You can run the script directly from the command line, such as php filename.php or access the file over the internet via https://yourwebsite/filename.php (however, running over CLI and automating this with a cron-job is better as there is no PHP max execution time limit on the CLI, and optimizing images is a resource heavy process).

 

Configuring NGINX
Next we need to configure NGINX to serve images from the "local_optimized" folder as opposed to the "local" folder. Because the above script will run as Cron Job periodically, we want to fall back to the "local" folder when the iamge cannot be found in the "local_optimized" folder (yet).

In your NGINX website conf-file, make sure you add a "location" block for your main website ("/"), and then serve the "local_optimized" folder primarily and then the original "local" folder as backup:

#your main location block
     location / {
        proxy_set_header X-Real-IP $remote_addr;
        proxy_set_header Host $host;
        proxy_set_header X-Forwarded-For $proxy_add_x_forwarded_for;
        proxy_pass https://10.0.0.10:443;
}


#your optimized image block
location /local/ {
        proxy_set_header X-Real-IP $remote_addr;
        proxy_set_header Host $host;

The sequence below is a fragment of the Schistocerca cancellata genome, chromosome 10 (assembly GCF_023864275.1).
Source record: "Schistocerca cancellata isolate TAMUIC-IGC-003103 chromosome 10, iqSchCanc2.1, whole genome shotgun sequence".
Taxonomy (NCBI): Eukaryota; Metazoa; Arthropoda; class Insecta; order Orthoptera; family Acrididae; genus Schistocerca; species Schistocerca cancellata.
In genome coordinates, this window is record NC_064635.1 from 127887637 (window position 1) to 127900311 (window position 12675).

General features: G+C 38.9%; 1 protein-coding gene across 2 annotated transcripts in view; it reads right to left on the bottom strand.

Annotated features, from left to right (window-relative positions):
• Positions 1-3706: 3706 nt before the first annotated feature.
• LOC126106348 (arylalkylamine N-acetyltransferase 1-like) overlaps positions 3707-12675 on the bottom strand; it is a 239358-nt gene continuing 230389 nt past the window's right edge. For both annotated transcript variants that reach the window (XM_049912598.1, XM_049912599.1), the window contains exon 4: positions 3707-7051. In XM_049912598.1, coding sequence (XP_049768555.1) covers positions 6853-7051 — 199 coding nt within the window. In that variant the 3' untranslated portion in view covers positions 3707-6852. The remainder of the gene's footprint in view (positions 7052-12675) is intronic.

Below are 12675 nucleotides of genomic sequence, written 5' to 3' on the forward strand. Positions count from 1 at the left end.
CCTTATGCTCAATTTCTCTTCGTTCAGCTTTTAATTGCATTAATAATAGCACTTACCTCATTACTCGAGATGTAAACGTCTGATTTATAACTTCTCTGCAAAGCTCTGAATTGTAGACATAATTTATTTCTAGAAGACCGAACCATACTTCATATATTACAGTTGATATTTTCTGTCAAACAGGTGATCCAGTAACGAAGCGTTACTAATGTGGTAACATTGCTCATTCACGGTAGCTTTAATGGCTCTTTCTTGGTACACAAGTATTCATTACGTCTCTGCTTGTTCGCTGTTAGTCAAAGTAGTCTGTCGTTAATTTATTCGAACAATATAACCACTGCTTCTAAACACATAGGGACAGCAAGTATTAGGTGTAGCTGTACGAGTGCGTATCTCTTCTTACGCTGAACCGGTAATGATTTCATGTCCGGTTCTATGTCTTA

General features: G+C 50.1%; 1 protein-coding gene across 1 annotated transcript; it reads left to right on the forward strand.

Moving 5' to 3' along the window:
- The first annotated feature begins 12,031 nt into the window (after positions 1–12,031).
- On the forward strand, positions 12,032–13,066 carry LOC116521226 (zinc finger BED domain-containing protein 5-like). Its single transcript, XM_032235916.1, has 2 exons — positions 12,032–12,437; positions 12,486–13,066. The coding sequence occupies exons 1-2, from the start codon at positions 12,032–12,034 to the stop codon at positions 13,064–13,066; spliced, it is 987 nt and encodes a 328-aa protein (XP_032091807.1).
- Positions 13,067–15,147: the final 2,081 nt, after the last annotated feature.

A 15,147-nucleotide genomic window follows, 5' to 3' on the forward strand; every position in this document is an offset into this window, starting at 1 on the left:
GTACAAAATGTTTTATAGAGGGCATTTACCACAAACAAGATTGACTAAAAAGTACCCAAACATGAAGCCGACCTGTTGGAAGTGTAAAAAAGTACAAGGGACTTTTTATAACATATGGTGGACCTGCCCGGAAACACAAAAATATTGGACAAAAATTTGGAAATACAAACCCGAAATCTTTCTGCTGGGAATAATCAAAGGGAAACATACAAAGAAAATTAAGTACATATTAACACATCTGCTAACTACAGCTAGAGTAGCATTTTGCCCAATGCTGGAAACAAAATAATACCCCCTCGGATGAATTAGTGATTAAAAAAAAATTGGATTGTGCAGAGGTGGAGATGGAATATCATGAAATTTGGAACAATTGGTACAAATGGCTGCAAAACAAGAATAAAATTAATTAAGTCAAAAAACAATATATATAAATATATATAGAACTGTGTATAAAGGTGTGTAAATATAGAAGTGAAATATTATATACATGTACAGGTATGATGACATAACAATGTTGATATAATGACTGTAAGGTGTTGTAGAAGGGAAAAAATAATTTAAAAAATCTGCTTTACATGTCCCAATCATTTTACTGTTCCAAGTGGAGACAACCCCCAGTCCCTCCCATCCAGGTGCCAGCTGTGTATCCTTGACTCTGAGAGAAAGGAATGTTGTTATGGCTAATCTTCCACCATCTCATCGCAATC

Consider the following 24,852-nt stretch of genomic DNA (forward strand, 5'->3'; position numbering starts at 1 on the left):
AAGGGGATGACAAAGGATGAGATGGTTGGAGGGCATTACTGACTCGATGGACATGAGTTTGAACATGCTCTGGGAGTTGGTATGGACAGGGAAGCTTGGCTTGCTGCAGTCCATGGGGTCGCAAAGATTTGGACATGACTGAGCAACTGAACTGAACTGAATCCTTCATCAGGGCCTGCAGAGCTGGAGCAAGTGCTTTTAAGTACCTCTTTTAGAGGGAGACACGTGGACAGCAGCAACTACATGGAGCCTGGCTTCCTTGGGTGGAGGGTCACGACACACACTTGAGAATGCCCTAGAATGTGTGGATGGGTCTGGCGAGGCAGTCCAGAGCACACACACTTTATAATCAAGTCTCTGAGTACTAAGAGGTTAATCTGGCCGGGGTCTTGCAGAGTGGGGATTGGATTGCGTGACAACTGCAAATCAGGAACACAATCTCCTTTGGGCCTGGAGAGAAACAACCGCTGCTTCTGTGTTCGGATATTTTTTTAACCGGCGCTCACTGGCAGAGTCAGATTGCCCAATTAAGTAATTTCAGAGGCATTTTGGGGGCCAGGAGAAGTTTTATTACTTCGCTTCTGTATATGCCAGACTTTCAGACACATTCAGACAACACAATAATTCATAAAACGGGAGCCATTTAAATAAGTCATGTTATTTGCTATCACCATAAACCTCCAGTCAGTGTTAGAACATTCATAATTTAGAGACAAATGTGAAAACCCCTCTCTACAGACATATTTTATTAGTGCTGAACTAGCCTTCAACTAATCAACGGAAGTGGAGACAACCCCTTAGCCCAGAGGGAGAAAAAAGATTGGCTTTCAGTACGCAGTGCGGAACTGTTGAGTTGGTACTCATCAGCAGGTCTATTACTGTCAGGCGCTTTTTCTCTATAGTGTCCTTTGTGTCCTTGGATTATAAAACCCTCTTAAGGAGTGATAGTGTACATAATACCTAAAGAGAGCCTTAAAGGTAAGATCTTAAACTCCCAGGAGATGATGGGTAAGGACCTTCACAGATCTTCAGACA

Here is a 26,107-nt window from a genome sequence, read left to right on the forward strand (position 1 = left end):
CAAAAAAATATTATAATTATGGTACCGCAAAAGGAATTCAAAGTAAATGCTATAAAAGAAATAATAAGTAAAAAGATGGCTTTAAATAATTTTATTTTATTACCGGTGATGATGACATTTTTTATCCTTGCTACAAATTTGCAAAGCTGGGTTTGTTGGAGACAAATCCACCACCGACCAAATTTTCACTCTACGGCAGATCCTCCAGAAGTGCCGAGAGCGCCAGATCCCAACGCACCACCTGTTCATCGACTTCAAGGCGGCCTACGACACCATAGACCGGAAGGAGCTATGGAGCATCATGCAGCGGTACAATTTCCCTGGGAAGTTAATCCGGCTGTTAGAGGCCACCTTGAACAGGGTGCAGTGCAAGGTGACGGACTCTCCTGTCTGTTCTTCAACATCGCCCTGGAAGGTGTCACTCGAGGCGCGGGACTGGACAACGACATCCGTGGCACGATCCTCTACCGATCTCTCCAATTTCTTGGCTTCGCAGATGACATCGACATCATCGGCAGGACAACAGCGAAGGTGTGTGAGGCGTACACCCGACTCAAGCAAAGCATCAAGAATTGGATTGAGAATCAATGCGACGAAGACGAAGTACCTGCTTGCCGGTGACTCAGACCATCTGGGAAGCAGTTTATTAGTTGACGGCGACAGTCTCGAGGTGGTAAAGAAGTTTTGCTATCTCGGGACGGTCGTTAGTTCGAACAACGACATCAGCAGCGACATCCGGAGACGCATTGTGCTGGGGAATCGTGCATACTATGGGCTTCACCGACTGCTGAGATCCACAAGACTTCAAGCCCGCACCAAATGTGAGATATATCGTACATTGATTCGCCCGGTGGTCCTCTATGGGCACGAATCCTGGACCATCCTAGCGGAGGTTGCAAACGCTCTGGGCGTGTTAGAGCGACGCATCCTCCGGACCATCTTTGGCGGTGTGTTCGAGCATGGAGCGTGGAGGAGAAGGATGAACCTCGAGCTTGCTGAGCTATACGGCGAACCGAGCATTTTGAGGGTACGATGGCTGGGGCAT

proxy_set_header X-Forwarded-For $proxy_add_x_forwarded_for;
       proxy_pass https://10.0.0.10:443/local_optimized/ ;
        proxy_intercept_errors on;
        recursive_error_pages on;
        error_page 404 = @static_image_https;
}
#your optimized image block fallback
location @static_image_https {
        proxy_set_header X-Real-IP $remote_addr;
        proxy_set_header Host $host;
        proxy_set_header X-Forwarded-For $proxy_add_x_forwarded_for;
        proxy_pass  https://10.0.0.10:443;
}

Don’t forget to nginx -t and service nginx reload

 

Validate your Setup
As mentioned in the beginning, Google PageSpeed is a great tool to validate that your images are served compressed. To validate the script working, you can simply compare the filesizes of the images in the "local" folder versus the "local_optimized" folder.


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Contact Me

Send me an email to mail@ursrig.com